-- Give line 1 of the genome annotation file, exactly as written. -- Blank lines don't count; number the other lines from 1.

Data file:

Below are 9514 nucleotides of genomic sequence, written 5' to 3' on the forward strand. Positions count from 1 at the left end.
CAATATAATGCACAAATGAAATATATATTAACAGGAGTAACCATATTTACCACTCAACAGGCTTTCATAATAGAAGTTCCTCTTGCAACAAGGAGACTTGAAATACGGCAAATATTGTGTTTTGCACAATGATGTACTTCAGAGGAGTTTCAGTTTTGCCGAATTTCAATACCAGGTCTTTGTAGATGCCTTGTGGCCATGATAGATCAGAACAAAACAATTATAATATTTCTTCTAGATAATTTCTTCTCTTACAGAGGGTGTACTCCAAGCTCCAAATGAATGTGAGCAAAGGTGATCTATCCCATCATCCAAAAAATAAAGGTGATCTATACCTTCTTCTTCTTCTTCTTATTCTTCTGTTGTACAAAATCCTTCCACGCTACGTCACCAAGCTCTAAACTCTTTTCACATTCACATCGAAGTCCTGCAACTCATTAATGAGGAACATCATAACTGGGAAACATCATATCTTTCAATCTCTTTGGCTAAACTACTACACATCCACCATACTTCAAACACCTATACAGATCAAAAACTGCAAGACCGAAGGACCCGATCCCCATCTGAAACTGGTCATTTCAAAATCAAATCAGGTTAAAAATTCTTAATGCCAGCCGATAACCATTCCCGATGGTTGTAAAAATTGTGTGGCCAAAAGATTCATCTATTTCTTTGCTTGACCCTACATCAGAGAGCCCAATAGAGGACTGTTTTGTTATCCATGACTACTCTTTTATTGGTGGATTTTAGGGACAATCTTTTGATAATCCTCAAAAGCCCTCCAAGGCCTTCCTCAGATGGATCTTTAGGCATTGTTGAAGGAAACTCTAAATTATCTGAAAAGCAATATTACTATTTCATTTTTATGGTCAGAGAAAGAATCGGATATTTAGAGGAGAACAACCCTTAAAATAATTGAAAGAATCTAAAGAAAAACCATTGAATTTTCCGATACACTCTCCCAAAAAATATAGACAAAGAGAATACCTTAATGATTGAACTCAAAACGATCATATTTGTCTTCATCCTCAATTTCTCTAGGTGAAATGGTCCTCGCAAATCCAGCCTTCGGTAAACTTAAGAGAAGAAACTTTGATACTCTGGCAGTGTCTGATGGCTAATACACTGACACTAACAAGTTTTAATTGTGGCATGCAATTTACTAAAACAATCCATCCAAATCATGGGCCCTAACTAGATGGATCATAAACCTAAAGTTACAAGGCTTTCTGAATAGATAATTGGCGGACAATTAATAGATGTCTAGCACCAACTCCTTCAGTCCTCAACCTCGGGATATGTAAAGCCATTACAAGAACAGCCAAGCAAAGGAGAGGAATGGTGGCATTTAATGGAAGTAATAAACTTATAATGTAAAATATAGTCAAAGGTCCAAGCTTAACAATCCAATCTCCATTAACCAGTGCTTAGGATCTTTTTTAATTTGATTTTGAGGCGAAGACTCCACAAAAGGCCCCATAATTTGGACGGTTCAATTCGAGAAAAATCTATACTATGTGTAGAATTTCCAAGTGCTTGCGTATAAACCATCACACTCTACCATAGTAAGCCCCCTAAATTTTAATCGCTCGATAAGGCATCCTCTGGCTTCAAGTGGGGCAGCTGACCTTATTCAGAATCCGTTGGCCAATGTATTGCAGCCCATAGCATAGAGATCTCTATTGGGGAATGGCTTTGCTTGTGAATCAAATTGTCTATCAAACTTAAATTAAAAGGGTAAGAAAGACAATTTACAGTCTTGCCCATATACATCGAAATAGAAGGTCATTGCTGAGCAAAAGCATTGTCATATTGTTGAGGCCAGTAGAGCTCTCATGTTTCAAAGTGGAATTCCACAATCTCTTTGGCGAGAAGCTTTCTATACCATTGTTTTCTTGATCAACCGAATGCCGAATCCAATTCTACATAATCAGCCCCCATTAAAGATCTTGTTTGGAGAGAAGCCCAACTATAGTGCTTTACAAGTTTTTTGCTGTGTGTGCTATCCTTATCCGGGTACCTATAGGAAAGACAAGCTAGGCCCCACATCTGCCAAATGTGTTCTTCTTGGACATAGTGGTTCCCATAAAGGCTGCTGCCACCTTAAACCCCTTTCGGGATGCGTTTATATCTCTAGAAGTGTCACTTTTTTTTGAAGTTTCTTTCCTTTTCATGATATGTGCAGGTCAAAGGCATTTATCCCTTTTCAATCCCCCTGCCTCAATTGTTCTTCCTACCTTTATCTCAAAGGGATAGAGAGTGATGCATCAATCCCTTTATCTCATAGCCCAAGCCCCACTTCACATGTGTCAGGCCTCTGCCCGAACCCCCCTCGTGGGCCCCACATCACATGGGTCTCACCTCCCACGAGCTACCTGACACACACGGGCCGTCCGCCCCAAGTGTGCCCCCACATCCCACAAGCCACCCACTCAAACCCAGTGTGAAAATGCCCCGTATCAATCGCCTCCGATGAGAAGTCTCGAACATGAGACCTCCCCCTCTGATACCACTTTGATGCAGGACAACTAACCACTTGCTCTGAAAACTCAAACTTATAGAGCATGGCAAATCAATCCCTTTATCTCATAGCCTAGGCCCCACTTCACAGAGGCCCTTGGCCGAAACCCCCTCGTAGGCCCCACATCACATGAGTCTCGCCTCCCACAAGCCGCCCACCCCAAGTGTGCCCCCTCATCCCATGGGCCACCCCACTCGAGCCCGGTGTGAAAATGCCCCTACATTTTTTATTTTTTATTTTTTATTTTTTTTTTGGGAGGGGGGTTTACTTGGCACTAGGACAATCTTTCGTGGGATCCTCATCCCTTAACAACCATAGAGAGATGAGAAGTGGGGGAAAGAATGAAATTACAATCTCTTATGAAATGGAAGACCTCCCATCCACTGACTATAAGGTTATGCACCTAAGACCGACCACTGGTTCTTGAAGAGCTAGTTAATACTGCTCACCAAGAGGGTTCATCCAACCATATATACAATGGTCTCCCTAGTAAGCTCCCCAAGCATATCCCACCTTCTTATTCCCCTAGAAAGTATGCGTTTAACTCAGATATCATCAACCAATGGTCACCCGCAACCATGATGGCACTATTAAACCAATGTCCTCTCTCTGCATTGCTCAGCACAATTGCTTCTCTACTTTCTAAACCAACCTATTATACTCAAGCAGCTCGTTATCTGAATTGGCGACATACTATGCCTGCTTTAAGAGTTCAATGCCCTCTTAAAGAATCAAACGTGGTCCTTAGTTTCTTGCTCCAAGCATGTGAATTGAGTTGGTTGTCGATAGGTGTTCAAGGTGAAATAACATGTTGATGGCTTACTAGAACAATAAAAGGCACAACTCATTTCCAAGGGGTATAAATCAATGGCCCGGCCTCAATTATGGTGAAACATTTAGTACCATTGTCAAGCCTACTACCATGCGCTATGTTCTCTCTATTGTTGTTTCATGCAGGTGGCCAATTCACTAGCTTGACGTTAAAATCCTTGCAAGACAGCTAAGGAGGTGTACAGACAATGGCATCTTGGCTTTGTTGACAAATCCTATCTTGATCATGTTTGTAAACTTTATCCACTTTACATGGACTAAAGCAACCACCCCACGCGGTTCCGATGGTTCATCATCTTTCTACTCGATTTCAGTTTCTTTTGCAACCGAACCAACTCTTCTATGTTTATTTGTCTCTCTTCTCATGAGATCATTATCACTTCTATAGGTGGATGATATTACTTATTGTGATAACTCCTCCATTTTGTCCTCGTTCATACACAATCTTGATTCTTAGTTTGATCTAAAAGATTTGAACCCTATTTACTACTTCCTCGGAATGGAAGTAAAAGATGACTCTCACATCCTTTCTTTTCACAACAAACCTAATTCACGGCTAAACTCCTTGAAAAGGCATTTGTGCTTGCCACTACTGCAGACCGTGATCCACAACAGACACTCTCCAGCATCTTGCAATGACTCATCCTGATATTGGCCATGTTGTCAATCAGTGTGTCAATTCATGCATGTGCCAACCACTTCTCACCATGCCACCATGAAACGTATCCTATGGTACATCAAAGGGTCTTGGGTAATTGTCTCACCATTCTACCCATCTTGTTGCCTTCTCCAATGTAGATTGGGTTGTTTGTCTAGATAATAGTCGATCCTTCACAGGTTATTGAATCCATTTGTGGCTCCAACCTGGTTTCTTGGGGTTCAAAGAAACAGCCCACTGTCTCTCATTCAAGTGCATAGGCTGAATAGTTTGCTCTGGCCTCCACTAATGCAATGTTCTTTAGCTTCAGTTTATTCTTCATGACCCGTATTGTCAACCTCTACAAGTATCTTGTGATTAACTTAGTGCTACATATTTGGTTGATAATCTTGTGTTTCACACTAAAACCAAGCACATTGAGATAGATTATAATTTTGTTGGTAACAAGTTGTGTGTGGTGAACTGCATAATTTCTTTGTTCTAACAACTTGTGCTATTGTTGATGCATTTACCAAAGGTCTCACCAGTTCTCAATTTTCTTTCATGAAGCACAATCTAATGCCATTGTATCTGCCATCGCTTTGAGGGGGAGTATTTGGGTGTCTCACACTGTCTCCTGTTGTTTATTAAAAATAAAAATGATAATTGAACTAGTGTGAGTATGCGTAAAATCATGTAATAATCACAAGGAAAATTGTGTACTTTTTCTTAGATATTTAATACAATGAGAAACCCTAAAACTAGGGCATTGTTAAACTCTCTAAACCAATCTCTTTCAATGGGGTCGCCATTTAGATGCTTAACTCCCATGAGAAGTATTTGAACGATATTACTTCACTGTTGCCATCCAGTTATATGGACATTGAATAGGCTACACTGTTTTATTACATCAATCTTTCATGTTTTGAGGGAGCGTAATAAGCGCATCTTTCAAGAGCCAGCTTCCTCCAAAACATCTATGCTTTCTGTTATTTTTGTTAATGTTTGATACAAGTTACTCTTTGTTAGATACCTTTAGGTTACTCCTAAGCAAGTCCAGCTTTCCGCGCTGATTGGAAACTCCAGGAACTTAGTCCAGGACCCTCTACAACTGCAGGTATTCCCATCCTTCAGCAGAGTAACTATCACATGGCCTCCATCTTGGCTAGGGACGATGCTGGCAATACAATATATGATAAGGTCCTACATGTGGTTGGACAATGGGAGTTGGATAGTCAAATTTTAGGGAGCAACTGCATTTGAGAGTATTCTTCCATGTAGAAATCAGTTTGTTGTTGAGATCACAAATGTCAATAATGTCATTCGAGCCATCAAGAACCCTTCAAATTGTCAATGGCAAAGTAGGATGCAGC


Below are 9514 nucleotides of genomic sequence, written 5' to 3' on the forward strand. Positions count from 1 at the left end.